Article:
Commentary: Celebrating imperfections and never, ever giving up

By Jim Russell
Empire Press Correspondent

We knew the Nova High School 2016 graduation ceremony was different the minute we entered the Quincy Jones Auditorium at Garfield High School in Seattle.

Volunteers gave us a flyer with Nova’s mascot — the Sloth — on one page, and the names of the graduates listed in groups under the first names of their coordinators. One of our twin grandsons was listed under Eyva.

We knew these graduates were unique after the principal, dressed in a traditional business suit and tie, invited the 55 assembled graduates to march to their seats. Their outfits ranged from Spiderman to a black-and-white backless formal handmade dress to a tank-top T-shirt. Their hair showed sensational styles and green color.

The principal introduced two graduates who were the co-emcees. The emcees introduced the coordinators, with humorous respect by their first names. Coordinators had worked with students from one to four years and knew them very well.

Each coordinator read a 45-second introduction celebrating the students’ gifts and imperfections, including respect for overcoming the daunting personal struggles and tragic external hurdles that had smashed down on their pathways.

Then the graduates were given 45 seconds to speak.

We were captivated by their gratitude for their triumph.

One former graduate read a poem declaring we were celebrating imperfection.

Time and again the students said, “I didn’t think I’d ever make it.” They had failed at other high schools, some as many as three times. Doubt dominated many students many times.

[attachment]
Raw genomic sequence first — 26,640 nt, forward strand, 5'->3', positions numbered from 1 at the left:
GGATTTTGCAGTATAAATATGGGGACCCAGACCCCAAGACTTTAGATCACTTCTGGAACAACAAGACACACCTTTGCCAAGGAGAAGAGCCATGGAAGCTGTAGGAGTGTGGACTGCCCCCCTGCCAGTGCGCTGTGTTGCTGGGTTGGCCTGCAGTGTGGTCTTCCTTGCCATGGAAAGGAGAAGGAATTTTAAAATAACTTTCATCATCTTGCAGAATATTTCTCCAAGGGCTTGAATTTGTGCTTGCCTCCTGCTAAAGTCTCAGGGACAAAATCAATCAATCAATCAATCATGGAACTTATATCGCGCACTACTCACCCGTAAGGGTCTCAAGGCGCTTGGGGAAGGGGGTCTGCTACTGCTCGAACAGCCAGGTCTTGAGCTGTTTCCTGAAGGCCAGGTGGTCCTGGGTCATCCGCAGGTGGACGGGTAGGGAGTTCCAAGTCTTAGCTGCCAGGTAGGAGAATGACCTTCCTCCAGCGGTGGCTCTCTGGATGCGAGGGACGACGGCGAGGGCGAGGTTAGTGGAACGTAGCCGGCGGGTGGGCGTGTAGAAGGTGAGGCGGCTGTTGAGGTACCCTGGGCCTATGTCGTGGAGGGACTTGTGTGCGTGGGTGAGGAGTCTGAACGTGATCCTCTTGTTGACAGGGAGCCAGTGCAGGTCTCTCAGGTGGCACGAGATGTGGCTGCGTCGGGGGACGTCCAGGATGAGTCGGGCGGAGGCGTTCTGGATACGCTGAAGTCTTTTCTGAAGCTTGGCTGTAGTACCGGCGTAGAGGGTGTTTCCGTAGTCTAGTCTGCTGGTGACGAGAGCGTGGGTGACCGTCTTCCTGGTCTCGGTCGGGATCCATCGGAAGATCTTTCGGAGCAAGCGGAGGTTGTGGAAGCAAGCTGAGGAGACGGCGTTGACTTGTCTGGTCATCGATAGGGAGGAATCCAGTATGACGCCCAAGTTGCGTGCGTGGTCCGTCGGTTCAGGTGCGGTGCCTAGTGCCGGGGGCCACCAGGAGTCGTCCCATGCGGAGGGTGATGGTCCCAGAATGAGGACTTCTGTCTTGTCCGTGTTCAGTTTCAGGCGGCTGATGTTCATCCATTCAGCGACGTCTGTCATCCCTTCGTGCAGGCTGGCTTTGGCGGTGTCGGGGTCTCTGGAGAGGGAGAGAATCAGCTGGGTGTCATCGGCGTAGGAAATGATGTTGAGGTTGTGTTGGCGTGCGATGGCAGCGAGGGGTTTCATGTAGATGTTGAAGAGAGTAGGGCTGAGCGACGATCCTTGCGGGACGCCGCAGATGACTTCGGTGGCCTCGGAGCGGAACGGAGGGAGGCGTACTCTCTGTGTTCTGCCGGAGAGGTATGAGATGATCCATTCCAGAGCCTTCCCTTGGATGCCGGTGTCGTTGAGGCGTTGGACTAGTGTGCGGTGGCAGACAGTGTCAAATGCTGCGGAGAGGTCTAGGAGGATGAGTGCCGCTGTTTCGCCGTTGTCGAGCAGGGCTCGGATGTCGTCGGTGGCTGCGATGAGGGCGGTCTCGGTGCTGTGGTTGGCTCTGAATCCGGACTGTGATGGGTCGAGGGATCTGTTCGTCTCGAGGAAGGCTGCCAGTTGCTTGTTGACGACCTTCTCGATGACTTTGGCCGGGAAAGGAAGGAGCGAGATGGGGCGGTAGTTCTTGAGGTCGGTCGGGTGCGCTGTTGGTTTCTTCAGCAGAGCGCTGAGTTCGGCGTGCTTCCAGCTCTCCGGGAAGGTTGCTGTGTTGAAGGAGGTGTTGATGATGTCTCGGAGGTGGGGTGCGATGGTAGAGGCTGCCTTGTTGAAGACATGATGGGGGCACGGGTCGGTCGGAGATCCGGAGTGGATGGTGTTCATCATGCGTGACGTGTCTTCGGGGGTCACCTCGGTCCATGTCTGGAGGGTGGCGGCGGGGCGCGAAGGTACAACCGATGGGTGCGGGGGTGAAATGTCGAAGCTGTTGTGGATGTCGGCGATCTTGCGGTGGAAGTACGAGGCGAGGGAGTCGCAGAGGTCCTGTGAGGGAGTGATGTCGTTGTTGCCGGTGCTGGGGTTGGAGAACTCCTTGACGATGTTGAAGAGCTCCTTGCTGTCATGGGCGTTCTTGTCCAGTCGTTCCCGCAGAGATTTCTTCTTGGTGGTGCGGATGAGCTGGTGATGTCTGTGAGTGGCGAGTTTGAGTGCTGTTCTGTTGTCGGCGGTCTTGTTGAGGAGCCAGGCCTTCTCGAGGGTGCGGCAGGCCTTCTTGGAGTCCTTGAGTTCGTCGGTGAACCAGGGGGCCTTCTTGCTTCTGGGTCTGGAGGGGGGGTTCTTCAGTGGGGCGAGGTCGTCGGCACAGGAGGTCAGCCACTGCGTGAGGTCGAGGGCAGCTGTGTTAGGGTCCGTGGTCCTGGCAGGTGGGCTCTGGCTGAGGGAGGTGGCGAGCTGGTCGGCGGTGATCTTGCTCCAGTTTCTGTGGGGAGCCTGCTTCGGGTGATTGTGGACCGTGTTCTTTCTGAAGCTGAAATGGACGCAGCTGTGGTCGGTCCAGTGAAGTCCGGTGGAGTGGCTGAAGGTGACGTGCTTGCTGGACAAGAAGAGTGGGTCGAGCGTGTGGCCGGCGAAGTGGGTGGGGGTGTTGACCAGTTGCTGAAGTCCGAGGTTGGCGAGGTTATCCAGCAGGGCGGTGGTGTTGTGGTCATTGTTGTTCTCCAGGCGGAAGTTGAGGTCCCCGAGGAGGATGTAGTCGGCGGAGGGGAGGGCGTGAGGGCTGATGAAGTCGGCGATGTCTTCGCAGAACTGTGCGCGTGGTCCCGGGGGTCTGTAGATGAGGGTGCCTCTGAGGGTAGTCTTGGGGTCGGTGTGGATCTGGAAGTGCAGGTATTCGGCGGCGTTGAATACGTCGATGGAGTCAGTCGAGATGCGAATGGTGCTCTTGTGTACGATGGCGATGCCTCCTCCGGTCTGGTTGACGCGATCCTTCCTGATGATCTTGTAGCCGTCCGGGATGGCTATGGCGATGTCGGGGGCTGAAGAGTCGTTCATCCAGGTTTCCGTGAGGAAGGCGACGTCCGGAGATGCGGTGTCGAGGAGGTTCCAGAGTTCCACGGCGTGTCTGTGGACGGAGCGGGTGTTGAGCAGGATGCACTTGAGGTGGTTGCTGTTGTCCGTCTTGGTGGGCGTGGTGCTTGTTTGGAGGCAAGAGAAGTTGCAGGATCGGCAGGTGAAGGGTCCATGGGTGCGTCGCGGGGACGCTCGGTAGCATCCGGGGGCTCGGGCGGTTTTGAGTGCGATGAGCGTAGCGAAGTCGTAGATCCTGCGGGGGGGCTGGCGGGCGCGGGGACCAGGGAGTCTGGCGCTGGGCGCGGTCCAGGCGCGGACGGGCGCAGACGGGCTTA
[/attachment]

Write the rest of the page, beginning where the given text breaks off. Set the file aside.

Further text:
The dominate theme from their talks was gratitude for the entire Nova High School community. They thanked those individuals who never gave up on them. Someone, several who never, ever gave up on them. Sometimes it was a coordinator, or a family member, even a friend. One thanked our grandson who convinced him to come to Nova.

Eyva introduced our grandson by saying, “Standing before you is a piece of Nova magic who will study history and social justice at Evergreen. I don’t see a scared freshman damaged by middle school yearning to be accepted. I see a college professor advising students not to make the mistakes he made.”

We were overwhelmed with gratitude when he stood before a packed auditorium thanking her and the other coordinators who never gave up on him. And his family, for always being there for him. And most especially, for the Nova community. “I have never seen a more loving group of students and teachers,” he said.

That night I asked his twin brother if he had thought about going to Nova instead of Garfield. His graduation was scheduled three days later, after which he’ll transfer a backpack of college credits when he enrolls at Western Washington University. He said, “I just couldn’t see fitting in the social atmosphere at Nova.”

He’d found his social climate in the advanced prep classes at Garfield.

And his own imperfections. His language arts teacher told him two weeks before graduating she wouldn’t approve him walking across the stage because he hadn’t finished his work. And he knew it. Devastated, he told his mom and dad who visited with the teacher and the vice principal. They told the teacher he was ready to turn in his work if she’d accept it. She said she knew she’d gotten his attention about his imperfections and would accept it. He walked across the stage last Tuesday night.

We’re celebrating imperfections in our children as we recall our own imperfections as teens and parents and, most importantly, for all of us who never give up on them and all the people who never gave up on us.